Moshe: Moshe Rabbeinu, Time-Traveler


What will Moshe Rabbeinu think when he walks into your sukkah this Chol Hamoed? Moshe, of course, is no stranger to time travel. While learning Torah with G-d on Mount Sinai, G-d catapulted Moshe forward in time to visit the Beit Midrash of Rabbi Akiva.

The Gemara (Menachot 29b) relates that while studying Torah on Mount Sinai, Moshe found G-d affixing crowns to the letters of the Torah.

When Moshe asked G-d about the purpose of these crowns, G-d explained “because there will be a man in the future named Rebbe Akiva who will extrapolate heaps and heaps of halachot (laws) from each crown.” Moshe turned around to find that G-d had taken him more than 1,000 years into the future, to Rabbi Akiva’s crowded Beit Midrash, where they were discussing this very issue.

As Moshe listened in from the back of the room, the Gemara describes that “he did not know what they were saying.” He was distressed until a student asked Rabbi Akiva where a particular halachah comes from. Rabbi Akiva answered, “that is a Halachah LeMoshe MiSinai (a law Moshe learned from Mount Sinai, but not written explicitly in the Torah).”

Hearing this, Moshe was comforted. Just as Moshe admitted to Hashem that he did not understand the analysis of the letters’ crowns, he did not understand how Rebbe Akiva’s approach to Torah study derived from the Torah he had studied at Mount Sinai. But upon hearing the phrase Halachah LeMoshe MiSinai he understood that the Torah tradition he had received from G-d at Mount Sinai would continue to be passed down through all the generations of history, even if the discourse and style of study would change.
This story helps us answer our original question. How will Moshe react upon entering your 21st century sukkah? He might be wowed by the fairy lights and the modern bamboo mats, or take pride in the laminated school projects decorating the sukkah. But though your sukkah likely looks very different from the one that Moshe himself lived in in the desert, its fundamental halachic features would be the same. Many of these halachot of the sukkah fall in the category of Halachah LeMoshe MiSinai, just like the law taught in Rabbi Akiva’s Beit Midrash.

For example, we learn from Moshe the minimum number of walls and the smallest acceptable width and breadth of the sukkah. We understand the unique concept of lavud, that even if there are gaps in the wall, we consider the wall to be unbroken. Millenia later, the external trappings of our sukkot may be different, but Moshe would likely be comforted in knowing the tradition from Sinai continued in the structure of the sukkah itself.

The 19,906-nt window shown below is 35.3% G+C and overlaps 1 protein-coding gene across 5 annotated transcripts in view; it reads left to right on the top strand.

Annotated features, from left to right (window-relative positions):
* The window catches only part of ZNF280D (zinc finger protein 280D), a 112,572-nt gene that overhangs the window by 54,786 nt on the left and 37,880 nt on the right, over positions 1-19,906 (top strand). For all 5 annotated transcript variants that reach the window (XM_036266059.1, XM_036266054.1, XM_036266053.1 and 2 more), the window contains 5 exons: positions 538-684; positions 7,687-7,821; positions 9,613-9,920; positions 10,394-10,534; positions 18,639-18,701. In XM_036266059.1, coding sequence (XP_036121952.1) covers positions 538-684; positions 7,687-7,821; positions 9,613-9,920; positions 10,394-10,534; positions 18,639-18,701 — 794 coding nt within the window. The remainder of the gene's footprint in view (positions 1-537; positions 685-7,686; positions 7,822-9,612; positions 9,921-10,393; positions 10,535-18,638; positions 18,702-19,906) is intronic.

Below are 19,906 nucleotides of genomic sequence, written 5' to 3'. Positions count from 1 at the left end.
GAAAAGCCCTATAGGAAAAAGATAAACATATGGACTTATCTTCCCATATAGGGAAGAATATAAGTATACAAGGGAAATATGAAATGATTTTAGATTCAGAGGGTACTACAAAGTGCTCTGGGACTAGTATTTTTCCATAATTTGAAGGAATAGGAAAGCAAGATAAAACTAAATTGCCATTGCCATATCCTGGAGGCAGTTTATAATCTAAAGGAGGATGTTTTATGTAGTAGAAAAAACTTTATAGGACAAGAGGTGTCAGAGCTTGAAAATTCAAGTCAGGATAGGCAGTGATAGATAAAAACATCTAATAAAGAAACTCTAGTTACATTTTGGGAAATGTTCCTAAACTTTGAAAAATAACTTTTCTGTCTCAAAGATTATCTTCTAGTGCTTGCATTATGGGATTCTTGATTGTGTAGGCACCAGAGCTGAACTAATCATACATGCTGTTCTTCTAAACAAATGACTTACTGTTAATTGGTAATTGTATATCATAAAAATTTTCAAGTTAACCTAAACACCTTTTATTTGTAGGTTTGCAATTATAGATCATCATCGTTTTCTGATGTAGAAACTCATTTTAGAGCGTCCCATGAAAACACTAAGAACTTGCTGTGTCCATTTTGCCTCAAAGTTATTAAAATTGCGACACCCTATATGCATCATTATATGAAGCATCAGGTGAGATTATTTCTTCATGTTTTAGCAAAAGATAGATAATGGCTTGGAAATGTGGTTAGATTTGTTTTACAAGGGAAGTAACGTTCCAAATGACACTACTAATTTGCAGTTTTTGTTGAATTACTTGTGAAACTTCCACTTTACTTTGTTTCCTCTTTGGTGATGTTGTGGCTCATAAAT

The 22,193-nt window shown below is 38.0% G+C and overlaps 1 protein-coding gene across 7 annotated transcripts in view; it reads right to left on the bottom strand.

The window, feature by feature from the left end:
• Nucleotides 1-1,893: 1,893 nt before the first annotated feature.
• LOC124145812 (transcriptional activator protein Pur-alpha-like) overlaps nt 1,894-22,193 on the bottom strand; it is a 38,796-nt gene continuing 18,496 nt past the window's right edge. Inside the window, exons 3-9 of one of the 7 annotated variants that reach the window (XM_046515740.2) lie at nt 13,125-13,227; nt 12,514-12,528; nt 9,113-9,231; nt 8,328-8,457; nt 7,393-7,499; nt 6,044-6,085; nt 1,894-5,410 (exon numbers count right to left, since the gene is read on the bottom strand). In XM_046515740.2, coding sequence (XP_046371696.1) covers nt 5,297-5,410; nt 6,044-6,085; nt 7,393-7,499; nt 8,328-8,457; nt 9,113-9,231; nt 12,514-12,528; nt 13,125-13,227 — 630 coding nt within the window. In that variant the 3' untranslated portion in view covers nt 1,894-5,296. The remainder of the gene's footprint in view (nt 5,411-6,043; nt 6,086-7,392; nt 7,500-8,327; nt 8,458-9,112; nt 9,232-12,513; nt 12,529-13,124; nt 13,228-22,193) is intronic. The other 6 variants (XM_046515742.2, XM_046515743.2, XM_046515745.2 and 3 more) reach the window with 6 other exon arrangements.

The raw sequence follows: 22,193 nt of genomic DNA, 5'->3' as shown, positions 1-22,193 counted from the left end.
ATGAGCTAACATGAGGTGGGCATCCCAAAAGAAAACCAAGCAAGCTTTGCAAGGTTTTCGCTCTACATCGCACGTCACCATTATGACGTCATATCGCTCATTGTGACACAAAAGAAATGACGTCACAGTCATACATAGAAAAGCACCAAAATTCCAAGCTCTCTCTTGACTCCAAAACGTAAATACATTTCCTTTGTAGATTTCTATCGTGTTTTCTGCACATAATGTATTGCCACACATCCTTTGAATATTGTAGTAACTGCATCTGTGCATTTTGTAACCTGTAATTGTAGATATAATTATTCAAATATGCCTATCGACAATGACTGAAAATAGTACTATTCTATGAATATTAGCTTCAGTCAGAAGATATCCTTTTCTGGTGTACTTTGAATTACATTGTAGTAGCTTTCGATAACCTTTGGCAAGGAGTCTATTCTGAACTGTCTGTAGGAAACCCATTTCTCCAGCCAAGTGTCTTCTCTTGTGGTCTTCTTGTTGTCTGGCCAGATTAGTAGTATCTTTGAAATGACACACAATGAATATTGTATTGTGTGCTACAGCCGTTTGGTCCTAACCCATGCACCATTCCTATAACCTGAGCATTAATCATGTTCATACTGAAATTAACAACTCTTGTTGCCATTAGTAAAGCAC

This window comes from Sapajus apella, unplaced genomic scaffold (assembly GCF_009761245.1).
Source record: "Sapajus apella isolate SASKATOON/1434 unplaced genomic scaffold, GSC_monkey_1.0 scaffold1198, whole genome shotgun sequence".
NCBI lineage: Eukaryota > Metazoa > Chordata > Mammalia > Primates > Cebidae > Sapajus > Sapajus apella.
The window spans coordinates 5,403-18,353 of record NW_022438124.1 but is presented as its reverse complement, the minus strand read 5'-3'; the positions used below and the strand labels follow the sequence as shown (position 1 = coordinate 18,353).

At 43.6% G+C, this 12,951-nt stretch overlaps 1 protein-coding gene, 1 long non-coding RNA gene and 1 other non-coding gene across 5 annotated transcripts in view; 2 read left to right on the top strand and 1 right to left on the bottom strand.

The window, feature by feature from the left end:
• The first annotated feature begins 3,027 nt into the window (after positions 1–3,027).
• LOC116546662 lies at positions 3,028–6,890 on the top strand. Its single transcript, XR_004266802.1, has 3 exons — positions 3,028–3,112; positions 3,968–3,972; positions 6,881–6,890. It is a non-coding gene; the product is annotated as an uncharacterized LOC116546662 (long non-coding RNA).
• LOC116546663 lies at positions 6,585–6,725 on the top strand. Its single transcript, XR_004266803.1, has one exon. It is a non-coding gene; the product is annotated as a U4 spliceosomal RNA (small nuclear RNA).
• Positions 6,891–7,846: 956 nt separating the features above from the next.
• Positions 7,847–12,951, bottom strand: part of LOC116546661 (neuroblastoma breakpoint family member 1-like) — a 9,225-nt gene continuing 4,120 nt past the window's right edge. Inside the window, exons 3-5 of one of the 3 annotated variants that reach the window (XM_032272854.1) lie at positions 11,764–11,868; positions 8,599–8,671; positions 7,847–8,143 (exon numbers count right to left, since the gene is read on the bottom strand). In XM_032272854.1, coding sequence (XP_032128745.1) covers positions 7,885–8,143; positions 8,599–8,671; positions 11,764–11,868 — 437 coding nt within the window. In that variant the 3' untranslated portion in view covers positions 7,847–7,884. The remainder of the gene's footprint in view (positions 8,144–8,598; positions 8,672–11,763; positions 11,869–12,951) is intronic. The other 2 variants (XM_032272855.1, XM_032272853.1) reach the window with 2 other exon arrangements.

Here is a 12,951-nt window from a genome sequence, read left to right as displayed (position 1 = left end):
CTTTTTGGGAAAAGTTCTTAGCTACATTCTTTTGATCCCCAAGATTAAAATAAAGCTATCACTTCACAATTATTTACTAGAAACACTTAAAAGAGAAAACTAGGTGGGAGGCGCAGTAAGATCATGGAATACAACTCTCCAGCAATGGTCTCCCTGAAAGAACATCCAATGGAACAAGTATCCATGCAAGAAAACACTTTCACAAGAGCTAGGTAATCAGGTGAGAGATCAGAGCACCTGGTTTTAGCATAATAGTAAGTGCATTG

Why do we say that Moshe received the Torah from Sinai (miSinai) when he received it from G-d on Sinai? Perhaps the phrase should read Halachah LeMoshe MiHashem. What did Moshe learn from Mount Sinai itself? The Rabbis explain that Mount Sinai was the smallest mountain, and was chosen to receive the Torah precisely because it did not think itself worthy of being selected. Sinai was the humblest and lowest of mountains and embodies the teaching: “just as water leaves a high place and flows to a low place, so do words of Torah only remain with a humble person” (Megillah 7a). Moshe learned Torah on Mount Sinai, but he also learned Torah from Mount Sinai. Sinai taught Moshe the importance of humility in learning Torah, a lesson Moshe fully absorbed. The Torah calls Moshe עניו מאד מכל האדם” more humble than any other person” (Bamidbar 12:3). He alone had the humility to accept every word of the Torah and pass it on faithfully.

The concept of Halachah LeMoshe MiSinai requires the humility to accept a law when there is no logical or exegetical reason for it. It is purely Hashem’s will, as transmitted through Moshe. Rabbi Akiva showed Moshe that he accepted not only the content of Moshe’s words but also the content of Moshe’s character.

When Moshe walks into our sukkot, what will he think of us? We hope that our sukkot, a demonstration of our humble fidelity to the Halachot LeMoshe MiSinai, will bring Moshe the very same comfort and joy he experienced in Rabbi Akiva’s Beit Midrash!


Hannah and Yoni Abrams are Mizrachi UK Fellows, nad will be going to the UK on shlichut in 2023. They are both participants in Mizrachi’s Shalhevet leadership program. Yoni is studying for semicha at Yeshiva University in Israel, while Hannah is learning at Matan’s Advanced Halakhic Institute.

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